Senator Harry Reid appears set to go nuclear — before Thanksgiving.
With Senate Republicans blocking a third Obama nomination to the powerful D.C. Circuit Court of Appeals, a senior Senate Democratic leadership aide tells me Reid is now all but certain to move to change the Senate rules by simple majority — doing away with the filibuster on executive and judicial nominations, with the exception of the Supreme Court — as early as this week.
At a presser today, Reid told reporters he was taking another look at rules reform, but didn’t give a timeline. The senior leadership aide goes further, saying it’s hard to envision circumstances under which Reid doesn’t act.
“Reid has become personally invested in the idea that Dems have no choice other than to change the rules if the Senate is going to remain a viable and functioning institution,” the aide says. That’s a long journey from where Reid was only 10 months ago, when he agreed to a toothless filibuster reform deal out of a real reluctance to change the rules by simple majority. Asked to explain the evolution, the aide said: “It’s been a long process. But this is the only thing we can do to keep the Senate performing its basic duties.”
Asked if Reid would drop the threat to go nuclear if Republicans green-lighted one or two of Obama’s judicial nominations, the aide said: “I don’t think that’s going to fly.”
Reid has concluded Senate Republicans have no plausible way of retreating from the position they’ve adopted in this latest Senate rules standoff, the aide says. Republicans have argued that in pushing nominations, Obama is “packing” the court, and have insisted that Obama is trying to tilt the court’s ideological balance in a Democratic direction — which is to say that the Republican objection isn’t to the nominees Obama has chosen, but to the fact that he’s trying to nominate anyone at all.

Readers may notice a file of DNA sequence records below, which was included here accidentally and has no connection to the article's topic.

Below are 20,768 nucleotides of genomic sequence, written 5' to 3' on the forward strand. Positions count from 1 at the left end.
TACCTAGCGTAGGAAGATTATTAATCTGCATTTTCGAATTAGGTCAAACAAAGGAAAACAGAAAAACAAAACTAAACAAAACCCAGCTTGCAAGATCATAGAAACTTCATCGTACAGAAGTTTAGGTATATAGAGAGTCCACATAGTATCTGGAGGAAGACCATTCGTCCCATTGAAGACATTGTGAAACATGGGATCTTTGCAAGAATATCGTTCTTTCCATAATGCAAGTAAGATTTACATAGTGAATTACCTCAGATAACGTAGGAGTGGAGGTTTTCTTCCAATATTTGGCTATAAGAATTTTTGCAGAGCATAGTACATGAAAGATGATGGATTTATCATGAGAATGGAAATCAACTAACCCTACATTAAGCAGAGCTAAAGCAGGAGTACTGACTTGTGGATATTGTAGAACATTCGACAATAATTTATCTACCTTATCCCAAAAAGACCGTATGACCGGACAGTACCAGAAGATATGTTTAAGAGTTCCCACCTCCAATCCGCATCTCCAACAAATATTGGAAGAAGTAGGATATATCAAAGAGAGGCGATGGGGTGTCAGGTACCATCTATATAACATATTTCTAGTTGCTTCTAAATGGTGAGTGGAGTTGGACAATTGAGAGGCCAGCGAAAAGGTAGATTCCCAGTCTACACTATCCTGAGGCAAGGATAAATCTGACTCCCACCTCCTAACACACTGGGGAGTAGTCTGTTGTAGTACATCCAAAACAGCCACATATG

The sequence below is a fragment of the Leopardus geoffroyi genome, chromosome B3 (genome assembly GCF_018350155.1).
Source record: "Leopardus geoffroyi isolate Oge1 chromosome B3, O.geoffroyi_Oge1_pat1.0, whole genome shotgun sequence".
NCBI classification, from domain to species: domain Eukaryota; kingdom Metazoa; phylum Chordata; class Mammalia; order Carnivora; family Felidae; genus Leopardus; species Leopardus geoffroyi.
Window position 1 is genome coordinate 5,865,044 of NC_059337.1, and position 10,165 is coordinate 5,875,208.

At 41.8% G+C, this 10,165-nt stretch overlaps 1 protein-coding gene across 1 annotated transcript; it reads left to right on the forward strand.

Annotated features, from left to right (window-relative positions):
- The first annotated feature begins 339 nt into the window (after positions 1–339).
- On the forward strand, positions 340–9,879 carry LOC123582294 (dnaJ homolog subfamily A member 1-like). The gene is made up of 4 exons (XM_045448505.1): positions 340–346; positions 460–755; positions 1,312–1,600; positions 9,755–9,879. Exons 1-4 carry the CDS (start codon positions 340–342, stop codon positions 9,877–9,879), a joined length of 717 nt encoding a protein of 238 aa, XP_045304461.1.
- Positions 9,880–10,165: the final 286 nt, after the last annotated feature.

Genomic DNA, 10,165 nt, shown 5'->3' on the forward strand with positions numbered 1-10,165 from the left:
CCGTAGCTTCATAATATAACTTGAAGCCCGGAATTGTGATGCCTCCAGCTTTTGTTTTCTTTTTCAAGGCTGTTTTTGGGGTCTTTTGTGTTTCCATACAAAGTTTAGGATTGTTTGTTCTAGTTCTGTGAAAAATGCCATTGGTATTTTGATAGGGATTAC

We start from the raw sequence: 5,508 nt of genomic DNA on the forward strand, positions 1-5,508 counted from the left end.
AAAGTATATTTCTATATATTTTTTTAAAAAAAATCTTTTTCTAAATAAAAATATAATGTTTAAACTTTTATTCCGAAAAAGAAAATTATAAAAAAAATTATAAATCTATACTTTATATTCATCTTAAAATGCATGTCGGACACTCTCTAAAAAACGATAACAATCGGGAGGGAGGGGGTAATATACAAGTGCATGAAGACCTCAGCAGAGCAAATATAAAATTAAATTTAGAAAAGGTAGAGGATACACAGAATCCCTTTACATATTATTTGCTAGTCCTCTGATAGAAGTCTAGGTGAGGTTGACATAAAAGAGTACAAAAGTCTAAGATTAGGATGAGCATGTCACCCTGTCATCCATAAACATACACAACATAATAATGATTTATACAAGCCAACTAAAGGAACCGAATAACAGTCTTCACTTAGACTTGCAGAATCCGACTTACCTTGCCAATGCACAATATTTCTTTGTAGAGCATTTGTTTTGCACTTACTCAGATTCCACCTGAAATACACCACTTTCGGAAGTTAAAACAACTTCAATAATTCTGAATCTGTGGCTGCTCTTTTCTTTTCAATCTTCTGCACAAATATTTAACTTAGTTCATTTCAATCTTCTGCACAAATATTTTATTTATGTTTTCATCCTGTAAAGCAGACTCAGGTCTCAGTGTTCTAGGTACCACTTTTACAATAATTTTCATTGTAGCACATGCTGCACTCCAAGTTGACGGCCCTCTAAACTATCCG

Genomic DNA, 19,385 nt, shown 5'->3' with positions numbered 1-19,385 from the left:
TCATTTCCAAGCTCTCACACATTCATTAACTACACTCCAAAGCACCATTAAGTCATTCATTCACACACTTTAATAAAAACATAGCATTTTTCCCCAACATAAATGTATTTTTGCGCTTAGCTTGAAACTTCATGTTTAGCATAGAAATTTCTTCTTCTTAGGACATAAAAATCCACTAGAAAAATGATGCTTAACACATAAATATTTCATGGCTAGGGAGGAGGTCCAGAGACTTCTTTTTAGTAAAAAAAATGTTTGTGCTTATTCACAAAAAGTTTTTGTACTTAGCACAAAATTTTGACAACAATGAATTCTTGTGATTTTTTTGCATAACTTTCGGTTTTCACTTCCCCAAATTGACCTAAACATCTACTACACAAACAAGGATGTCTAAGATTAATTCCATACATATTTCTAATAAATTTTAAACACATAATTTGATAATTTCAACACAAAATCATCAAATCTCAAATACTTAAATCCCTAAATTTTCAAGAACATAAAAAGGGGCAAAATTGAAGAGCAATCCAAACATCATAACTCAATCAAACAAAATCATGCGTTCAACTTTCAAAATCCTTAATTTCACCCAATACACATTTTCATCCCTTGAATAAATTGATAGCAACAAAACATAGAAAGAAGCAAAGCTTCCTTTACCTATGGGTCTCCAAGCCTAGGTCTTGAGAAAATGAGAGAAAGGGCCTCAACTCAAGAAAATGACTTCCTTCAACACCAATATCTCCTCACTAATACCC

Reid believes that, having defined their position this way, Republicans have no plausible route out of the standoff other than total capitulation on the core principle they have articulated, which would be a “pretty dramatic reversal,” the aide continues.
“They’ve boxed themselves in — their position allows them no leeway,” the aide says, in characterizing Reid’s thinking. “This is not a trumped up argument about the qualification of a nominee. They are saying, `we don’t want any nominees.'”
The aide says Reid believes he now has 51 Dem Senators behind a rules change, if it comes down to it. The Huffington Post reports that some Dem Senators who have previously opposed changing the rules — such as Barbara Boxer and Dianne Feinstein — are now open to it. “I believe that we are there,” the aide tells me.
The key to understanding what’s happening now is that it is fundamentally different from the last “nuclear” standoff. In that one, Republicans blockaded a handful of executive nominations (such as Richard Cordray to head the Consumer Financial Protection Bureau) in part out of an objection to the function of the agencies they had been picked to lead. Republicans ultimately dropped their objections in exchange for Dems agreeing not to change the rules.
But now, Dems have already agreed not to change the rules once, and the filibustering continues, even though Republicans admitted when the last deal was reached that they were wrong to block Obama from staffing the government. And now, the GOP position is not grounded in an objection to Obama’s nominees or to the function of the D.C. Circuit Court of Appeals; it’s grounded in the argument that Obama should not have the power to fill these vacancies on the court at all. As Jonathan Chait argues, Republicans may not have even thought through the full implications of the position they’ve adopted. But Dems have, and taking it to its logical conclusion, they believe Republicans have presented them with a simple choice: Either they change the rules, or they accept those limits on Obama’s power. And that really leaves only one option.